Article originally published in Mortgage Introducer October 2022 – page 23
In the past few months, we’ve seen an increasing number of lenders run automated valuation models before approving a decision in principle. There is triage on valuations where properties trip certain switches, flagging them for a closer look, but it’s increasingly likely that 24-hour DIPs will come to be expected from lenders.
It’s an interesting move, particularly given how unpredictable the current market is. And yet, competition demands that decisions are made quickly and with certainty.
But it’s easy to see why this move is attractive. Borrowers may be tricky to pin down in terms of credit risk – more so now than usual. Security on the other hand – that’s considerably more predictable. Recession or recovery.
It’s arguably even more important than ever, in fact, because capital protection is going to be increasingly important for both borrowers and lenders if the economy does do a nosedive.
Lest we forget it wasn’t the inability to make monthly mortgage payments that really scuppered Northern Rock borrowers – it was the loan-to-values that sunk them so far into negative equity some of them are even now still struggling to extricate themselves.
When it comes to evaluating security, somewhere in between sensible scrutiny and speed means an increased role for data.
For the most part freehold data is more accurate and conveyancing quirks are reasonably unimportant for a mortgage and transaction to complete. Leaseholds are much harder to predict however. Just last month (august) the Competition and Markets Authority ruled that Taylor Wimpey must refund leaseholders the doubling ground rents they snuck into contracts – that sort of intervention materially affects the value of a property and has the power to turn an AIP into a flat no.
Risk on leasehold is a moveable feast. Added to a far more frequent occurrence of disputes over common parts, rights of way and leaseholder obligations – the data lenders need to ensure both they and the borrower is protected needs to be granular. Accessing that sort of data, particularly as it relates to property condition and the way it is used in practice, is not straightforward but it is improving.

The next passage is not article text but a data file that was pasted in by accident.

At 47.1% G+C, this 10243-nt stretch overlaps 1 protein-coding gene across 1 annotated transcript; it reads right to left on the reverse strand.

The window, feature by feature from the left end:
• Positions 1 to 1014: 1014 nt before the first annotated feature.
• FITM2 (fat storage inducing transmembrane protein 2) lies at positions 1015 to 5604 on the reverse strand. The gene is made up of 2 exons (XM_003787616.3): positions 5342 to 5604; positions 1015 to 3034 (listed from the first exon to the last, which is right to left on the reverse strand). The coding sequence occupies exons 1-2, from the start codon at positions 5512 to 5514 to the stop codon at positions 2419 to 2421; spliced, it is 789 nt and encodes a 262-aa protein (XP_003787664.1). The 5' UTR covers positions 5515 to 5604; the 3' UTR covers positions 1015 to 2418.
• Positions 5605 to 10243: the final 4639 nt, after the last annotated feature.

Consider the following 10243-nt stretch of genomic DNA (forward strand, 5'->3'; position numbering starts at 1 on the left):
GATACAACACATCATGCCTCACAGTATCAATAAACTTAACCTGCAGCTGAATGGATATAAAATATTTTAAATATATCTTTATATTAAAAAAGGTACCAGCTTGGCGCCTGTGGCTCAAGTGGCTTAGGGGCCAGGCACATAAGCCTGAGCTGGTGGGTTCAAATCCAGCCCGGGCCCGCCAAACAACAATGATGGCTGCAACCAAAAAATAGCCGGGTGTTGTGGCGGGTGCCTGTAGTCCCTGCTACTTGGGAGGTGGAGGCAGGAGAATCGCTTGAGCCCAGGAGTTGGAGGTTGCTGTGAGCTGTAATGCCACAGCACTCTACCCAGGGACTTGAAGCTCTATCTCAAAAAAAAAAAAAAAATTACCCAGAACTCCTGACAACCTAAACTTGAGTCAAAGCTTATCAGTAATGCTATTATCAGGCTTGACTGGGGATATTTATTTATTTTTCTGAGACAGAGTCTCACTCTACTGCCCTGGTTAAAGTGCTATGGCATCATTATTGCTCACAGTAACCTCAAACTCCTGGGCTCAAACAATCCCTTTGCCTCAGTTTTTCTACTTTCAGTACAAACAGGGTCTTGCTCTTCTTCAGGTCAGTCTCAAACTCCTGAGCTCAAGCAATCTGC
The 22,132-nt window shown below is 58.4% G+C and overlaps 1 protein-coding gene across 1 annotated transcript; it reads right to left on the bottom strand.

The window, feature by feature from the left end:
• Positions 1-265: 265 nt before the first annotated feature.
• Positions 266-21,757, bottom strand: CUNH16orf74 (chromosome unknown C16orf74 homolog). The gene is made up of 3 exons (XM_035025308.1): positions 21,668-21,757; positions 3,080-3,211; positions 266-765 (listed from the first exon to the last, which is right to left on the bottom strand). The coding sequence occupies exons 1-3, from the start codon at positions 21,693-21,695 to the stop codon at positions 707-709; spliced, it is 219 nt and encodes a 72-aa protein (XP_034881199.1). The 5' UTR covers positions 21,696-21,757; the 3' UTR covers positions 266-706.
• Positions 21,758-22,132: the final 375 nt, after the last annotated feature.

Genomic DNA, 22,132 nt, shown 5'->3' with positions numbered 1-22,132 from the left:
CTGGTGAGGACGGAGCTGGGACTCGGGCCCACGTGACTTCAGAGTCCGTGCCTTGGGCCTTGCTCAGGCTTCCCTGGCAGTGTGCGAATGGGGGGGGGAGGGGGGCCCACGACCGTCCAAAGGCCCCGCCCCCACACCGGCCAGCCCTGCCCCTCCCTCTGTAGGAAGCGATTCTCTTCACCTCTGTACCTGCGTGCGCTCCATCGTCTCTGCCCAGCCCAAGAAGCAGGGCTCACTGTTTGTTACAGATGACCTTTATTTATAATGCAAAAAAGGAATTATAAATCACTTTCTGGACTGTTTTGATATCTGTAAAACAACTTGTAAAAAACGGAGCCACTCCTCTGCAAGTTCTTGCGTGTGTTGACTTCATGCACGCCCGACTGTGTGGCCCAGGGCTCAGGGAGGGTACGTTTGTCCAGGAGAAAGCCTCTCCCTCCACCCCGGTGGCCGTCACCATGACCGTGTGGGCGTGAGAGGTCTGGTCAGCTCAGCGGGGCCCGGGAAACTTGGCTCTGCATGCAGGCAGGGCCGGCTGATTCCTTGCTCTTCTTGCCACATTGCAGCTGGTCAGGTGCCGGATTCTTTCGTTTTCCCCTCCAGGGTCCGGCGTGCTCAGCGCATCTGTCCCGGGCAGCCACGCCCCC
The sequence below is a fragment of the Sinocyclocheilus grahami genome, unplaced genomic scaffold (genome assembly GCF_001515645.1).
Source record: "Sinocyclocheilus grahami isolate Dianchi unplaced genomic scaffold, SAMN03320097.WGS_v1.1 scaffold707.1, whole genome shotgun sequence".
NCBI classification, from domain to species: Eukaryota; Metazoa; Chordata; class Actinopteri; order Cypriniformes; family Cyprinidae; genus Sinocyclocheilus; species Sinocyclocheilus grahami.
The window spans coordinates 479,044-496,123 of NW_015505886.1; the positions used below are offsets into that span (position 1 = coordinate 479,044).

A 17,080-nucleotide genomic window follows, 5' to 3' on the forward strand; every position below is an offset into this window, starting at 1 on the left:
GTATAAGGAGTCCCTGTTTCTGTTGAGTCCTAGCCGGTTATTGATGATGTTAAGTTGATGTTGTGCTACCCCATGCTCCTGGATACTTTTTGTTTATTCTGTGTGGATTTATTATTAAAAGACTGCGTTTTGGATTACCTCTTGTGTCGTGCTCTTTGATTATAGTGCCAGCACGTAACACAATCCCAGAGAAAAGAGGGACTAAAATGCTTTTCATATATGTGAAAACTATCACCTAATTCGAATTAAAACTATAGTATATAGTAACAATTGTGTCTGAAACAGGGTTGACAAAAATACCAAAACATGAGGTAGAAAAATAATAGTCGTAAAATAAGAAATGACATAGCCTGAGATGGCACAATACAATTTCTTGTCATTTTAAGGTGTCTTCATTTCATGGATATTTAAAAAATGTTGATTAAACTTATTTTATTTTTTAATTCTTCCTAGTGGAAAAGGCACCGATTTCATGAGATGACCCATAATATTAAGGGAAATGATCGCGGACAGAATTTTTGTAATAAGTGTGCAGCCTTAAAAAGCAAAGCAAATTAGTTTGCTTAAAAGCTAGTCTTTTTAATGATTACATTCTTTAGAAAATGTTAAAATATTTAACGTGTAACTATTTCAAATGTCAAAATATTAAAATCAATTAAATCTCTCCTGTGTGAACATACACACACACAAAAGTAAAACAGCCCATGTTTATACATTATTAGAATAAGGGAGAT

In a paper published by RICS last year, it was suggested that the valuation and appraisal sector has “reached an inflection point as a result of the application of artificial intelligence, machine learning, and other algorithms to structured and unstructured data sets of increasing size and complexity”.
An ever-evolving regulatory landscape and the market’s demand for speed and innovation is driving change faster than ever before, it asserts. I would tend to agree.
Accurate valuations and lending decisions that match lending expectations are vital for banks and building societies to get right. Balance sheet stability depends on it. It is also vital for lenders who’s funding is off balance sheet. Jeff Rupp, director of public affairs at INREV, was quoted in the RICS AVM insight paper, noting: “Valuations are arguably more important for investment in real estate than any other major asset class. For non-listed real estate vehicles, they play a crucial role in reporting to investors, monitoring portfolio strategy and undertaking transactions, and as a basis for secondary market trading.
“As digital technology advances apace, investors’ expectations and demands of real estate valuations are growing. In part this reflects the increasing complexity of many real estate transactions, which often now involve large portfolios of assets. But more importantly, investors want to benefit from the full potential that technology promises for valuations, potentially making them quicker, less prone to human error and sensitive to a far wider range of evidence than is currently the case.
“We agree that big data, blockchain and automated valuation models (AVMs) are all likely to have a role, but an openness among valuers to new ways of harnessing information is likely to be just as crucial as any single technology.”
RICS is of the view that AVMs can be useful to tease out nuances and aid with statistical analysis that valuers may not ordinarily be able to observe in the course of their usual investigations. That is a positive and adds robustness to the data we have.
On the other hand, the property is not usually inspected when an AVM is used. Instead an average condition is often used, which RICS admits “could well be inaccurate”. It’s hard in the residential market. Stock is far, far more varied in the UK than in other countries. Condition and age of a property do not necessarily correlate. Value is determined by emotional needs as well as investment sense.
To hold sufficient weight to provide the basis for a DIP, AVM providers require large amounts of reliable, detailed descriptive data about properties and market transaction prices to model accurately.
The market is getting there, as is clearly evident in lenders’ increasing willingness to rely on AVM valuations at DIP stage. But let’s also remember, analytics and modelling can take us far, but we understand the power of the sum of the parts. Technology, data, and people are the answer.